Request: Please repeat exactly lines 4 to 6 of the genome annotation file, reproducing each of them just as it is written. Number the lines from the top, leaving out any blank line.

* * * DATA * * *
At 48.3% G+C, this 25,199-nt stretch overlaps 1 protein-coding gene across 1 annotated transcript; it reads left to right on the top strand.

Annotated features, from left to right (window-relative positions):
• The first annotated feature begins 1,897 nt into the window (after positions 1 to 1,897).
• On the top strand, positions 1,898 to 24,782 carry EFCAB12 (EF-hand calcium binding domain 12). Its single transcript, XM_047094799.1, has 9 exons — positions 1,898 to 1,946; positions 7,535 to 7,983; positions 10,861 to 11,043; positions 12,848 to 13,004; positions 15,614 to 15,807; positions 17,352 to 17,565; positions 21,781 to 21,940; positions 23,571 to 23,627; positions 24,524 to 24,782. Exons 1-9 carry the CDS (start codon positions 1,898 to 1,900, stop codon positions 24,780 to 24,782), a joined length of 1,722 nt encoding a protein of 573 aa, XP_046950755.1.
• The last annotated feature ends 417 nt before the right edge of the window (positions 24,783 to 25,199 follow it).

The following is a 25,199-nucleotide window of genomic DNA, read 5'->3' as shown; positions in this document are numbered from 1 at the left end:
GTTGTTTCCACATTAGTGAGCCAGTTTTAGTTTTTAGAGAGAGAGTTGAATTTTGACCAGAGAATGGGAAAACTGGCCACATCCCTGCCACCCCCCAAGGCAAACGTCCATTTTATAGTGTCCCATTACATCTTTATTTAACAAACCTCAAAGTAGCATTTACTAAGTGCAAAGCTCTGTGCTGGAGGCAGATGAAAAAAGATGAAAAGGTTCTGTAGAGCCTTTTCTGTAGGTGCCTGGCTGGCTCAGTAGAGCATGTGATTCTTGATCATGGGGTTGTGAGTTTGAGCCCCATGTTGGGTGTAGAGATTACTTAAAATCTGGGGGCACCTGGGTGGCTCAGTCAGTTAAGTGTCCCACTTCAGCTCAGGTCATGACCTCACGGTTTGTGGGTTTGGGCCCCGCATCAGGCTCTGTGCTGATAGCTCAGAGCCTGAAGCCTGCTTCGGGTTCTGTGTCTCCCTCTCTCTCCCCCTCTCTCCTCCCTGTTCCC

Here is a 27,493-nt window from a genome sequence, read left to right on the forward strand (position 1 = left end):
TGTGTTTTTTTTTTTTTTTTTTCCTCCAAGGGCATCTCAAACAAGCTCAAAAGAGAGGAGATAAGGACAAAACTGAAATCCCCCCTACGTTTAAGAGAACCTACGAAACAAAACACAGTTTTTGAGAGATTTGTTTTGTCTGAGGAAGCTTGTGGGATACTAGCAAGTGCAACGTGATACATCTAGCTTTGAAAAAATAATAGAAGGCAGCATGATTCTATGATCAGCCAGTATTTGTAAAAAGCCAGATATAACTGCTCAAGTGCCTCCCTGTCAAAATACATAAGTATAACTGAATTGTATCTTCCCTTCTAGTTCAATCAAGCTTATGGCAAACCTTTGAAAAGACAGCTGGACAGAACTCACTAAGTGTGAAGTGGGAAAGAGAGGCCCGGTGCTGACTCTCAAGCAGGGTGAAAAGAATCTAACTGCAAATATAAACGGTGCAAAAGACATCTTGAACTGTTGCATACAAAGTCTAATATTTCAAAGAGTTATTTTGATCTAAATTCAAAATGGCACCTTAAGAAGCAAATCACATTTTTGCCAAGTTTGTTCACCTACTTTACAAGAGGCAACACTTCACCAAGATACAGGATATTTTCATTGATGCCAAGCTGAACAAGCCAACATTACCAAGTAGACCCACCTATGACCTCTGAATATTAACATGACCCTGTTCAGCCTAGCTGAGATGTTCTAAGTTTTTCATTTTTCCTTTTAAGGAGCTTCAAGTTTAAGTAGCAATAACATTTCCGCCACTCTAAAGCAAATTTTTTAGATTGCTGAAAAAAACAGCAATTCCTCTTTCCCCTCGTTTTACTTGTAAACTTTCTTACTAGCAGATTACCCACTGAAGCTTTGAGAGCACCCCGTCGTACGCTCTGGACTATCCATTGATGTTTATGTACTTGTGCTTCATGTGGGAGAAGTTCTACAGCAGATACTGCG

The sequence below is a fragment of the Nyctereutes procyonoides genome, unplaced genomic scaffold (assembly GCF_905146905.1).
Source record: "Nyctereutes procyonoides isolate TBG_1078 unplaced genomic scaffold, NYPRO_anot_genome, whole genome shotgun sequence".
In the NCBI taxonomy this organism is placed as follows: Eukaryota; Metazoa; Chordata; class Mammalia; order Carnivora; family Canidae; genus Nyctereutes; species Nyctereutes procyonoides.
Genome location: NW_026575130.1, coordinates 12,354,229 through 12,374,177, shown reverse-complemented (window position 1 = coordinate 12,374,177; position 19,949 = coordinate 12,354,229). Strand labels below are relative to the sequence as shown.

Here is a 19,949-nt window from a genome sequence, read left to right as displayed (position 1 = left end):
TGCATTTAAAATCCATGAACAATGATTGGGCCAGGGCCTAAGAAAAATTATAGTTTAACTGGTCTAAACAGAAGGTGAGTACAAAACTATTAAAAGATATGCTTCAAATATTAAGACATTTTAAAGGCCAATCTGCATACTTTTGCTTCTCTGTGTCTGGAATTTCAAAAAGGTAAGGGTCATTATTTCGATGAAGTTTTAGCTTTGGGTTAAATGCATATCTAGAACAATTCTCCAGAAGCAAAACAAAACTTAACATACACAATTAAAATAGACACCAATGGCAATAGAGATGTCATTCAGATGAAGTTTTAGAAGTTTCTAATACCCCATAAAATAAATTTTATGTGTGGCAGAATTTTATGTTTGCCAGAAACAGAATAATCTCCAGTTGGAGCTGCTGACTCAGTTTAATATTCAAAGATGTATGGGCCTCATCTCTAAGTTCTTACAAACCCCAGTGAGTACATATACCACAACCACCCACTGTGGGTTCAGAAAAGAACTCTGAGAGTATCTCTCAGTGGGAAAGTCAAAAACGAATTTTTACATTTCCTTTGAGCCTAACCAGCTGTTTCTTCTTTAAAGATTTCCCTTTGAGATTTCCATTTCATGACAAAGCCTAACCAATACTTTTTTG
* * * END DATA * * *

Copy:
• On the top strand, positions 1,898 to 24,782 carry EFCAB12 (EF-hand calcium binding domain 12). Its single transcript, XM_047094799.1, has 9 exons — positions 1,898 to 1,946; positions 7,535 to 7,983; positions 10,861 to 11,043; positions 12,848 to 13,004; positions 15,614 to 15,807; positions 17,352 to 17,565; positions 21,781 to 21,940; positions 23,571 to 23,627; positions 24,524 to 24,782. Exons 1-9 carry the CDS (start codon positions 1,898 to 1,900, stop codon positions 24,780 to 24,782), a joined length of 1,722 nt encoding a protein of 573 aa, XP_046950755.1.
• The last annotated feature ends 417 nt before the right edge of the window (positions 24,783 to 25,199 follow it).

The following is a 25,199-nucleotide window of genomic DNA, read 5'->3' as shown; positions in this document are numbered from 1 at the left end: